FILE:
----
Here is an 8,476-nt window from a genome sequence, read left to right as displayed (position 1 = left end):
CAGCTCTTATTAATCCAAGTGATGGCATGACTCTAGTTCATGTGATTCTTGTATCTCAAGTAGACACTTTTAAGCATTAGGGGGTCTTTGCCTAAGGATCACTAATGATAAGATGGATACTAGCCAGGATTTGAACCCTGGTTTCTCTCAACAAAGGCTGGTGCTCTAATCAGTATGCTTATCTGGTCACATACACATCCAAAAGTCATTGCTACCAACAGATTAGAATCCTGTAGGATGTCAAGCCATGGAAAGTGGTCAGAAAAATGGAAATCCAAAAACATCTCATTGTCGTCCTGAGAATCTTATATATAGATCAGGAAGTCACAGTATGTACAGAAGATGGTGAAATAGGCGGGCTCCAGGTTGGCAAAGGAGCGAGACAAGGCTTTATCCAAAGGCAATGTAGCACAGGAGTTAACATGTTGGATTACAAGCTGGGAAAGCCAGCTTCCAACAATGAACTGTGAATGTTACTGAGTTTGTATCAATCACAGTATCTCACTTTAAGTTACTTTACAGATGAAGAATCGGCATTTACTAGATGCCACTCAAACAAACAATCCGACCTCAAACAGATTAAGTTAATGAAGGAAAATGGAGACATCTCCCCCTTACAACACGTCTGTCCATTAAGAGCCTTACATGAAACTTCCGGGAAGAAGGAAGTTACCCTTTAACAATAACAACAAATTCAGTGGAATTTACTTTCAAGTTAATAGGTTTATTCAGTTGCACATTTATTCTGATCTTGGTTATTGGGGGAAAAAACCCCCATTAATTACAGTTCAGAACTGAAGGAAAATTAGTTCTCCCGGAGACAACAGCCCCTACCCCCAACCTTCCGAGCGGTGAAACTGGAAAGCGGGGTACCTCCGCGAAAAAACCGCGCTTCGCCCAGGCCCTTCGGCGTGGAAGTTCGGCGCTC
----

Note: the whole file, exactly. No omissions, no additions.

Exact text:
Here is an 8,476-nt window from a genome sequence, read left to right as displayed (position 1 = left end):
CAGCTCTTATTAATCCAAGTGATGGCATGACTCTAGTTCATGTGATTCTTGTATCTCAAGTAGACACTTTTAAGCATTAGGGGGTCTTTGCCTAAGGATCACTAATGATAAGATGGATACTAGCCAGGATTTGAACCCTGGTTTCTCTCAACAAAGGCTGGTGCTCTAATCAGTATGCTTATCTGGTCACATACACATCCAAAAGTCATTGCTACCAACAGATTAGAATCCTGTAGGATGTCAAGCCATGGAAAGTGGTCAGAAAAATGGAAATCCAAAAACATCTCATTGTCGTCCTGAGAATCTTATATATAGATCAGGAAGTCACAGTATGTACAGAAGATGGTGAAATAGGCGGGCTCCAGGTTGGCAAAGGAGCGAGACAAGGCTTTATCCAAAGGCAATGTAGCACAGGAGTTAACATGTTGGATTACAAGCTGGGAAAGCCAGCTTCCAACAATGAACTGTGAATGTTACTGAGTTTGTATCAATCACAGTATCTCACTTTAAGTTACTTTACAGATGAAGAATCGGCATTTACTAGATGCCACTCAAACAAACAATCCGACCTCAAACAGATTAAGTTAATGAAGGAAAATGGAGACATCTCCCCCTTACAACACGTCTGTCCATTAAGAGCCTTACATGAAACTTCCGGGAAGAAGGAAGTTACCCTTTAACAATAACAACAAATTCAGTGGAATTTACTTTCAAGTTAATAGGTTTATTCAGTTGCACATTTATTCTGATCTTGGTTATTGGGGGAAAAAACCCCCATTAATTACAGTTCAGAACTGAAGGAAAATTAGTTCTCCCGGAGACAACAGCCCCTACCCCCAACCTTCCGAGCGGTGAAACTGGAAAGCGGGGTACCTCCGCGAAAAAACCGCGCTTCGCCCAGGCCCTTCGGCGTGGAAGTTCGGCGCTC